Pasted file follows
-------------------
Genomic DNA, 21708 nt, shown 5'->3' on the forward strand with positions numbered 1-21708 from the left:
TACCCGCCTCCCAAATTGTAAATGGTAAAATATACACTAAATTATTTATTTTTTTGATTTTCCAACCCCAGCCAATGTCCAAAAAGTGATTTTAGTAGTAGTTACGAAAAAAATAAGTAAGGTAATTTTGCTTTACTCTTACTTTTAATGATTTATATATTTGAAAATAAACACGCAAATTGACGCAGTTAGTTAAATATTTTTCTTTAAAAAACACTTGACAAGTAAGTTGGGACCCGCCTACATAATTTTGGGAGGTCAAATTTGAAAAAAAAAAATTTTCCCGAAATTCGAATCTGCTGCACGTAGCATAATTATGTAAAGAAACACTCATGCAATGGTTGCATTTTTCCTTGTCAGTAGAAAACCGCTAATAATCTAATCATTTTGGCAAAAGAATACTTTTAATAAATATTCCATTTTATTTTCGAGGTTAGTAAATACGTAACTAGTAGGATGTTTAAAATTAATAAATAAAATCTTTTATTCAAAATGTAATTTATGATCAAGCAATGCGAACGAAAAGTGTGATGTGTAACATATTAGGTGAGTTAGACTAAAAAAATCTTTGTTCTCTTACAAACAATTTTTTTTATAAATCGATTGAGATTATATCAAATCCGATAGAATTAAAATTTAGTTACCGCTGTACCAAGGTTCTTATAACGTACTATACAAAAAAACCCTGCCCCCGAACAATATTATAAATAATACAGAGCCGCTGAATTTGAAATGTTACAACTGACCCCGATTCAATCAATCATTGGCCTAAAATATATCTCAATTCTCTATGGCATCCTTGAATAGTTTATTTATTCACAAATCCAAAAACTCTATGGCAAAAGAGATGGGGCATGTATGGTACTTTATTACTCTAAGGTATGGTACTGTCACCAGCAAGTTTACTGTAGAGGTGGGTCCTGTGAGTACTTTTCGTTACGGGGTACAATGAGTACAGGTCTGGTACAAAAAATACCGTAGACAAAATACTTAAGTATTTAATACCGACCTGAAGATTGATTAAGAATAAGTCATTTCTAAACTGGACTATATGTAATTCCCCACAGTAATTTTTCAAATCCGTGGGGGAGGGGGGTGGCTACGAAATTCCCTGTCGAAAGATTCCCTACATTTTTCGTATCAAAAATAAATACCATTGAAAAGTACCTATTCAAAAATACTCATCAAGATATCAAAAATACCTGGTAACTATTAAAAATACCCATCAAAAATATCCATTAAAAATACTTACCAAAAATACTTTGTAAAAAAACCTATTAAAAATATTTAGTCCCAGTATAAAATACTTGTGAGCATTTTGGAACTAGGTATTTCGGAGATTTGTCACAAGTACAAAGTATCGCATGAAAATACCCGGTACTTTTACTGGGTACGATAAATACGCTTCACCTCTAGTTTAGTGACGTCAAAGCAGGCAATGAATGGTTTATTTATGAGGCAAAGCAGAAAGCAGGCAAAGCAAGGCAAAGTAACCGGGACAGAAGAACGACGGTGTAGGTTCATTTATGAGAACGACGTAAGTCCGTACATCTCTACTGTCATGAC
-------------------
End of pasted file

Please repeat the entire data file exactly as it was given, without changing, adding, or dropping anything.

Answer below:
Genomic DNA, 21708 nt, shown 5'->3' on the forward strand with positions numbered 1-21708 from the left:
TACCCGCCTCCCAAATTGTAAATGGTAAAATATACACTAAATTATTTATTTTTTTGATTTTCCAACCCCAGCCAATGTCCAAAAAGTGATTTTAGTAGTAGTTACGAAAAAAATAAGTAAGGTAATTTTGCTTTACTCTTACTTTTAATGATTTATATATTTGAAAATAAACACGCAAATTGACGCAGTTAGTTAAATATTTTTCTTTAAAAAACACTTGACAAGTAAGTTGGGACCCGCCTACATAATTTTGGGAGGTCAAATTTGAAAAAAAAAAATTTTCCCGAAATTCGAATCTGCTGCACGTAGCATAATTATGTAAAGAAACACTCATGCAATGGTTGCATTTTTCCTTGTCAGTAGAAAACCGCTAATAATCTAATCATTTTGGCAAAAGAATACTTTTAATAAATATTCCATTTTATTTTCGAGGTTAGTAAATACGTAACTAGTAGGATGTTTAAAATTAATAAATAAAATCTTTTATTCAAAATGTAATTTATGATCAAGCAATGCGAACGAAAAGTGTGATGTGTAACATATTAGGTGAGTTAGACTAAAAAAATCTTTGTTCTCTTACAAACAATTTTTTTTATAAATCGATTGAGATTATATCAAATCCGATAGAATTAAAATTTAGTTACCGCTGTACCAAGGTTCTTATAACGTACTATACAAAAAAACCCTGCCCCCGAACAATATTATAAATAATACAGAGCCGCTGAATTTGAAATGTTACAACTGACCCCGATTCAATCAATCATTGGCCTAAAATATATCTCAATTCTCTATGGCATCCTTGAATAGTTTATTTATTCACAAATCCAAAAACTCTATGGCAAAAGAGATGGGGCATGTATGGTACTTTATTACTCTAAGGTATGGTACTGTCACCAGCAAGTTTACTGTAGAGGTGGGTCCTGTGAGTACTTTTCGTTACGGGGTACAATGAGTACAGGTCTGGTACAAAAAATACCGTAGACAAAATACTTAAGTATTTAATACCGACCTGAAGATTGATTAAGAATAAGTCATTTCTAAACTGGACTATATGTAATTCCCCACAGTAATTTTTCAAATCCGTGGGGGAGGGGGGTGGCTACGAAATTCCCTGTCGAAAGATTCCCTACATTTTTCGTATCAAAAATAAATACCATTGAAAAGTACCTATTCAAAAATACTCATCAAGATATCAAAAATACCTGGTAACTATTAAAAATACCCATCAAAAATATCCATTAAAAATACTTACCAAAAATACTTTGTAAAAAAACCTATTAAAAATATTTAGTCCCAGTATAAAATACTTGTGAGCATTTTGGAACTAGGTATTTCGGAGATTTGTCACAAGTACAAAGTATCGCATGAAAATACCCGGTACTTTTACTGGGTACGATAAATACGCTTCACCTCTAGTTTAGTGACGTCAAAGCAGGCAATGAATGGTTTATTTATGAGGCAAAGCAGAAAGCAGGCAAAGCAAGGCAAAGTAACCGGGACAGAAGAACGACGGTGTAGGTTCATTTATGAGAACGACGTAAGTCCGTACATCTCTACTGTCATGAC